Posted on July 6, 2009, by mercedes, under Gender Masala, culture, media, violence, women, men and more.
by Sally-Jean Shackleton, Executive Director, Women’s Net
There has been phenomenal growth in the cellphone industry in Africa. It is clear this technology is essential in a continent with failing land line telephony infrastructure and development.
The opportunities for development that have resulted from this growth is clear. Cellphones are used to communicate HIV information, send market prices to rural small farmers and to collect data in rural health care. (more…)
Posted on June 29, 2009, by mercedes, under Gender Masala, arts, human rights, media, truth commissions, violence, war rape.
What happens when the relatives of the murdered confront their murderers? What happens if they have to live with the murderers?
This is the theme of “My neighbour, my killer”, a film about Rwanda’s extraordinary attempt at reconciliation. This documentary by Anne Aghion, which premiered in New York two weeks ago at the Human Rights Watch film festival, follows a gacaca or community court during five years.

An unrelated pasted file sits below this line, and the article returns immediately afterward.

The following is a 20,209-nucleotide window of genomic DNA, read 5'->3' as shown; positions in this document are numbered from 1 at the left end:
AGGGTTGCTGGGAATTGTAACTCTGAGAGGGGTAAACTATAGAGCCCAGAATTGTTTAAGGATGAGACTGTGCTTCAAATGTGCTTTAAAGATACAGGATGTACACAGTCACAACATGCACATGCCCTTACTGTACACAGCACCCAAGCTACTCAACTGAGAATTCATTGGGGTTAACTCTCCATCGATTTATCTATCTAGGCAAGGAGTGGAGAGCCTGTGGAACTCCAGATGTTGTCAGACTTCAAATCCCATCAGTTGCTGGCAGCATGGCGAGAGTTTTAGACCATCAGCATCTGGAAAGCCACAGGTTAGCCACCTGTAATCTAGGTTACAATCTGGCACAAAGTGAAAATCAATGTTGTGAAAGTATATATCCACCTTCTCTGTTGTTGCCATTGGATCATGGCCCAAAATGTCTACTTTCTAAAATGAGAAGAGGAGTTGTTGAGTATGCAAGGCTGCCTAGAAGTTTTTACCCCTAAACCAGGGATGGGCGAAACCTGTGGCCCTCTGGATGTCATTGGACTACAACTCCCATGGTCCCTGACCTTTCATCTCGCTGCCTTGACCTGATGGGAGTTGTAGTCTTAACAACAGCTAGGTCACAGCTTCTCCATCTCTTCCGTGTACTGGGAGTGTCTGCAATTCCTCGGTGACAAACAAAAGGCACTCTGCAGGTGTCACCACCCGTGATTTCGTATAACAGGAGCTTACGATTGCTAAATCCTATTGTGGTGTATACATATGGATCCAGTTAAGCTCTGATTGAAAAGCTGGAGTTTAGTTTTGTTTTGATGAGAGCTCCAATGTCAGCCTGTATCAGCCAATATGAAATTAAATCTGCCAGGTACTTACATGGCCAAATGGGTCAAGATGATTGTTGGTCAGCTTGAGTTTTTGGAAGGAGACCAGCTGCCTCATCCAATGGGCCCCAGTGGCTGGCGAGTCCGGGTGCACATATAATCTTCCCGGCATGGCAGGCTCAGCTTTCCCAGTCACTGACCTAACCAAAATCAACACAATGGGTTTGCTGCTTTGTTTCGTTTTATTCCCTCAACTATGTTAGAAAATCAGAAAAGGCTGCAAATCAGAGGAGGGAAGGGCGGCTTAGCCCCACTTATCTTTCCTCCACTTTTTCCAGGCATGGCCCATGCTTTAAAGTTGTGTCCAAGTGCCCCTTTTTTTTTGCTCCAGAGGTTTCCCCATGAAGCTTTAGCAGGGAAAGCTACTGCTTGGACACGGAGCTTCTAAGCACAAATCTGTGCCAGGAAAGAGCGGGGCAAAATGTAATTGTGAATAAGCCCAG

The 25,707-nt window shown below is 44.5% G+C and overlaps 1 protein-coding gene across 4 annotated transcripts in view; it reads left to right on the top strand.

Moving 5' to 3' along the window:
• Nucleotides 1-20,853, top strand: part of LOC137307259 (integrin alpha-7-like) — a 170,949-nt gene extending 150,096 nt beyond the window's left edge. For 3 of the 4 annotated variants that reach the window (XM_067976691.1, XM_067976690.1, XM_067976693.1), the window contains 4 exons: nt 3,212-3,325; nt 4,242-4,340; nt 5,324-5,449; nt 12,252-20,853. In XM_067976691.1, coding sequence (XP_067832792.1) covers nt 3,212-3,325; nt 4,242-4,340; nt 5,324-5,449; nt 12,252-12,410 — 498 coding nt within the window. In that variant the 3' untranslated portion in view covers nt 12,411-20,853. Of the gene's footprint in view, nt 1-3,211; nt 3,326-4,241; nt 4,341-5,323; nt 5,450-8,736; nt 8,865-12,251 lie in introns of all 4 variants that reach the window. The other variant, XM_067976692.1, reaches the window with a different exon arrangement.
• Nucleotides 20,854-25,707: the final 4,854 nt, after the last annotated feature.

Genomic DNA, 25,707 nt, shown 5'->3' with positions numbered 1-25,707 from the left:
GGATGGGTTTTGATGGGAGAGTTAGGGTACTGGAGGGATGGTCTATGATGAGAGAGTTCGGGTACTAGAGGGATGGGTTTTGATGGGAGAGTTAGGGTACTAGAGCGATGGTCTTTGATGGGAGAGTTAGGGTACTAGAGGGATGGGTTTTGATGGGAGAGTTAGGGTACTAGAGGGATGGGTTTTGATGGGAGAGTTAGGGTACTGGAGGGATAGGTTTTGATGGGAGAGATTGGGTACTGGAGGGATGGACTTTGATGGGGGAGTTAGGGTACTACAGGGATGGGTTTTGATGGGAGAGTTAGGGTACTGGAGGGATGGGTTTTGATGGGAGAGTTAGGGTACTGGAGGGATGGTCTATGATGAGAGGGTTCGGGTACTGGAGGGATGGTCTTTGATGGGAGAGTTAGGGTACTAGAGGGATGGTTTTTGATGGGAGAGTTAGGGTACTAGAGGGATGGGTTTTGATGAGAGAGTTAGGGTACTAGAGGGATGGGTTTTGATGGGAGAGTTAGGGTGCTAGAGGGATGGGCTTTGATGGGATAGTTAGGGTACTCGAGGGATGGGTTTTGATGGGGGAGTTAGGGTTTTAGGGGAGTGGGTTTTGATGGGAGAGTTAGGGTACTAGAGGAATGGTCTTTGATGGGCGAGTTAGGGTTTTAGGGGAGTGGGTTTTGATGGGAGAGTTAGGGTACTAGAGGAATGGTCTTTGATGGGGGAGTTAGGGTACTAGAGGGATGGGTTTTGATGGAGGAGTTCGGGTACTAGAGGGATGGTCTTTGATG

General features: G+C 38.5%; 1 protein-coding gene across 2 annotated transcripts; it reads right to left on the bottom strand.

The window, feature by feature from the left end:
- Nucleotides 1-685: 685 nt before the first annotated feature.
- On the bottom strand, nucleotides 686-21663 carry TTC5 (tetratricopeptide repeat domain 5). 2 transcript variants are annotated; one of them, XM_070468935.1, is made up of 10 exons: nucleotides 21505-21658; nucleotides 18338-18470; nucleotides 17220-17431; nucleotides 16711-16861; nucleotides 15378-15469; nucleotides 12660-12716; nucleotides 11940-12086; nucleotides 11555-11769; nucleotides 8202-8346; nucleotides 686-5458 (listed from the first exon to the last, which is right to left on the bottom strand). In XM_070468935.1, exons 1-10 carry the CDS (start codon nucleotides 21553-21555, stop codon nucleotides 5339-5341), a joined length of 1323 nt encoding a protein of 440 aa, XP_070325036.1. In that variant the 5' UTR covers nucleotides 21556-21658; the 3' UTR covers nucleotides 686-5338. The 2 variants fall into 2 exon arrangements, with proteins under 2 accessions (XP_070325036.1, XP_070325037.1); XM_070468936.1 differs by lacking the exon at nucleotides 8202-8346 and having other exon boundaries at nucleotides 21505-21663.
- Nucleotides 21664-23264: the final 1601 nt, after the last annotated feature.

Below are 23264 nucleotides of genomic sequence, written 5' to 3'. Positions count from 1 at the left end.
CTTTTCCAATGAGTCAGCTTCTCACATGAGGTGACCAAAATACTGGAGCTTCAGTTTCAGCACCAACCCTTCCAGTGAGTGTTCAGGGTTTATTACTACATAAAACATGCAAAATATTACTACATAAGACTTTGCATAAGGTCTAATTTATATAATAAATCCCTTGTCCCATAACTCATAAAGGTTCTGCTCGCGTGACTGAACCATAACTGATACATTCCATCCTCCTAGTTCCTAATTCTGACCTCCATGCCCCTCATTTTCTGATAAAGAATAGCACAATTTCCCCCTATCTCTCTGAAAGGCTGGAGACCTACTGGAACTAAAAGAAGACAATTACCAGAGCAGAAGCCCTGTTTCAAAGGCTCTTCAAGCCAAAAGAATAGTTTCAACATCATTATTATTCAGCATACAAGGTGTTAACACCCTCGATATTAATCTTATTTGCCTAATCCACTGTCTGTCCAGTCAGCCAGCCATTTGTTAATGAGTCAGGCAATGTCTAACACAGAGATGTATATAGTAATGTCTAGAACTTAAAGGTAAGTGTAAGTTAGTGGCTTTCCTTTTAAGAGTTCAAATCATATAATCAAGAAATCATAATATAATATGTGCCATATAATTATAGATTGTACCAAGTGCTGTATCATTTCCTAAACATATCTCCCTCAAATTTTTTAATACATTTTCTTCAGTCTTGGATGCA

Rwanda has set up some 12, 000 gacaca where killers face the relatives of those they killed during the genocide in 1994. (Read an interview with Aghion here).
Posted on June 22, 2009, by mercedes, under children, culture, human rights, violence, women, men and more.
She was a brave little girl, who believed in her right to choose how to live her life. Aged 12, as a minor she remained nameless in the news.
She lived in Zimbabwe’s Eastern Highlands, the green, misty mountains along the Mozambican border. On weekends, people dressed in flowing white robes, the men bearded, holding carved wooden canes, gather under the masasa trees. They belong to the Johanne Marange apostolic sect. Peaceful people – with a nasty habit of marrying young girls.
Posted on June 7, 2009, by mercedes, under Gender Masala.
Do you erase your browser history after using a public computer? It’s pretty much like using a condom in casual sex, or avoiding dark alleys: extra security, lowering your risk.
Leaving your cybertracks for strangers to follow is not a good idea. Or for those closer to home. In fact, at home. Say, an abused woman calls a hotline late at night. The following day, her husband discovers the link in her browser history and beats her up. (more…)